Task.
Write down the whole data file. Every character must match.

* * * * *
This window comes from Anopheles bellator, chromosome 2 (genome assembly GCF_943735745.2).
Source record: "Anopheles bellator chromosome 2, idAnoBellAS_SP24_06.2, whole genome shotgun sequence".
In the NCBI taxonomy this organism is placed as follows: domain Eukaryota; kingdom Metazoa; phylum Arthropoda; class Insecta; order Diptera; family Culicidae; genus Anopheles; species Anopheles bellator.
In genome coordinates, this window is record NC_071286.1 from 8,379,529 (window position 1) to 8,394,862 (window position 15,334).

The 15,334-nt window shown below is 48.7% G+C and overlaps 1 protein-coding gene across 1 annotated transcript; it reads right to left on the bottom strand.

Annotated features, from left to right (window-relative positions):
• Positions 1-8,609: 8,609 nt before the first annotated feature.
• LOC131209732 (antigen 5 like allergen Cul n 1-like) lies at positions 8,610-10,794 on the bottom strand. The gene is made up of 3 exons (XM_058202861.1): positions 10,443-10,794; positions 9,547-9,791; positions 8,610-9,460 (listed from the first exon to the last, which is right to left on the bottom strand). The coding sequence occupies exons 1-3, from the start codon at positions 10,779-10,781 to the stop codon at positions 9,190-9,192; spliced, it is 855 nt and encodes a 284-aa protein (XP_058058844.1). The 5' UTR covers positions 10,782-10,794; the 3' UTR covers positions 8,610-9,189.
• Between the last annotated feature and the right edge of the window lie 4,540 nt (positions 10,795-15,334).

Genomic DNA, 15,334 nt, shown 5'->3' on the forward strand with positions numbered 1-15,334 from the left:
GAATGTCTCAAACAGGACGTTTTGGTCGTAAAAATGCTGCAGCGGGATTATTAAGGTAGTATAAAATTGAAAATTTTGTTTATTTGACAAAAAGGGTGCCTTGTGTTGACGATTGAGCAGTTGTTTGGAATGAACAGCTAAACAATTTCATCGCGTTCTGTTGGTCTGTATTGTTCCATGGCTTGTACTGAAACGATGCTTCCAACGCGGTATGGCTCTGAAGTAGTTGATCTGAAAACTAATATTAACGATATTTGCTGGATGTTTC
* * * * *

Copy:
This window comes from Anopheles bellator, chromosome 2 (genome assembly GCF_943735745.2).
Source record: "Anopheles bellator chromosome 2, idAnoBellAS_SP24_06.2, whole genome shotgun sequence".
In the NCBI taxonomy this organism is placed as follows: domain Eukaryota; kingdom Metazoa; phylum Arthropoda; class Insecta; order Diptera; family Culicidae; genus Anopheles; species Anopheles bellator.
In genome coordinates, this window is record NC_071286.1 from 8,379,529 (window position 1) to 8,394,862 (window position 15,334).

The 15,334-nt window shown below is 48.7% G+C and overlaps 1 protein-coding gene across 1 annotated transcript; it reads right to left on the bottom strand.

Annotated features, from left to right (window-relative positions):
• Positions 1-8,609: 8,609 nt before the first annotated feature.
• LOC131209732 (antigen 5 like allergen Cul n 1-like) lies at positions 8,610-10,794 on the bottom strand. The gene is made up of 3 exons (XM_058202861.1): positions 10,443-10,794; positions 9,547-9,791; positions 8,610-9,460 (listed from the first exon to the last, which is right to left on the bottom strand). The coding sequence occupies exons 1-3, from the start codon at positions 10,779-10,781 to the stop codon at positions 9,190-9,192; spliced, it is 855 nt and encodes a 284-aa protein (XP_058058844.1). The 5' UTR covers positions 10,782-10,794; the 3' UTR covers positions 8,610-9,189.
• Between the last annotated feature and the right edge of the window lie 4,540 nt (positions 10,795-15,334).

Genomic DNA, 15,334 nt, shown 5'->3' on the forward strand with positions numbered 1-15,334 from the left:
GAATGTCTCAAACAGGACGTTTTGGTCGTAAAAATGCTGCAGCGGGATTATTAAGGTAGTATAAAATTGAAAATTTTGTTTATTTGACAAAAAGGGTGCCTTGTGTTGACGATTGAGCAGTTGTTTGGAATGAACAGCTAAACAATTTCATCGCGTTCTGTTGGTCTGTATTGTTCCATGGCTTGTACTGAAACGATGCTTCCAACGCGGTATGGCTCTGAAGTAGTTGATCTGAAAACTAATATTAACGATATTTGCTGGATGTTTC